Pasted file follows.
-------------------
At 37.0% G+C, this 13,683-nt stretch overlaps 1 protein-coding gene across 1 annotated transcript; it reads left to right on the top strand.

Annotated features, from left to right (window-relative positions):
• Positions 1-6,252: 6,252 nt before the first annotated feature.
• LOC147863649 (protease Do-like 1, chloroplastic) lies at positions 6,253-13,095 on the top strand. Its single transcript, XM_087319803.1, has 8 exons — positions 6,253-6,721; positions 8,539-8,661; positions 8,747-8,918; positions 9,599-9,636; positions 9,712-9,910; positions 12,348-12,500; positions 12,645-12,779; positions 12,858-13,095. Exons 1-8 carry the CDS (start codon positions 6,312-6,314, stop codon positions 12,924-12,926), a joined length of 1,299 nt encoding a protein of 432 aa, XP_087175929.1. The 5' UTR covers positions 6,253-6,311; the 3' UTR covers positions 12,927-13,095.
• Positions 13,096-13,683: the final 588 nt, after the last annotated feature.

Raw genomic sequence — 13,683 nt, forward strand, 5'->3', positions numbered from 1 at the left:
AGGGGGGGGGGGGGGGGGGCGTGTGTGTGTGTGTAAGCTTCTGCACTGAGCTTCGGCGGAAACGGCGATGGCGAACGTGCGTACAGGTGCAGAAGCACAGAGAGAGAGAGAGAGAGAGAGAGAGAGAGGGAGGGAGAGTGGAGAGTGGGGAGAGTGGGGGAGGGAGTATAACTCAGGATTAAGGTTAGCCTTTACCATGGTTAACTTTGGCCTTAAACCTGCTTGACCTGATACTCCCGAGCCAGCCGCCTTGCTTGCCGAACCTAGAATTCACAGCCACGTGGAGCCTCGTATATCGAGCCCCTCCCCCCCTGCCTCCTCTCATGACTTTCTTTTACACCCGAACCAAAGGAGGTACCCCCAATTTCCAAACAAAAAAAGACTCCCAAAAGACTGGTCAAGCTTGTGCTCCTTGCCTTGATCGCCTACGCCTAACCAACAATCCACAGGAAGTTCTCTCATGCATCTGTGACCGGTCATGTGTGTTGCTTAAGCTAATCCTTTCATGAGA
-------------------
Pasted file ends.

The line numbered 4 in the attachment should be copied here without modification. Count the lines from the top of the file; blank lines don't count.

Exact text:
• LOC147863649 (protease Do-like 1, chloroplastic) lies at positions 6,253-13,095 on the top strand. Its single transcript, XM_087319803.1, has 8 exons — positions 6,253-6,721; positions 8,539-8,661; positions 8,747-8,918; positions 9,599-9,636; positions 9,712-9,910; positions 12,348-12,500; positions 12,645-12,779; positions 12,858-13,095. Exons 1-8 carry the CDS (start codon positions 6,312-6,314, stop codon positions 12,924-12,926), a joined length of 1,299 nt encoding a protein of 432 aa, XP_087175929.1. The 5' UTR covers positions 6,253-6,311; the 3' UTR covers positions 12,927-13,095.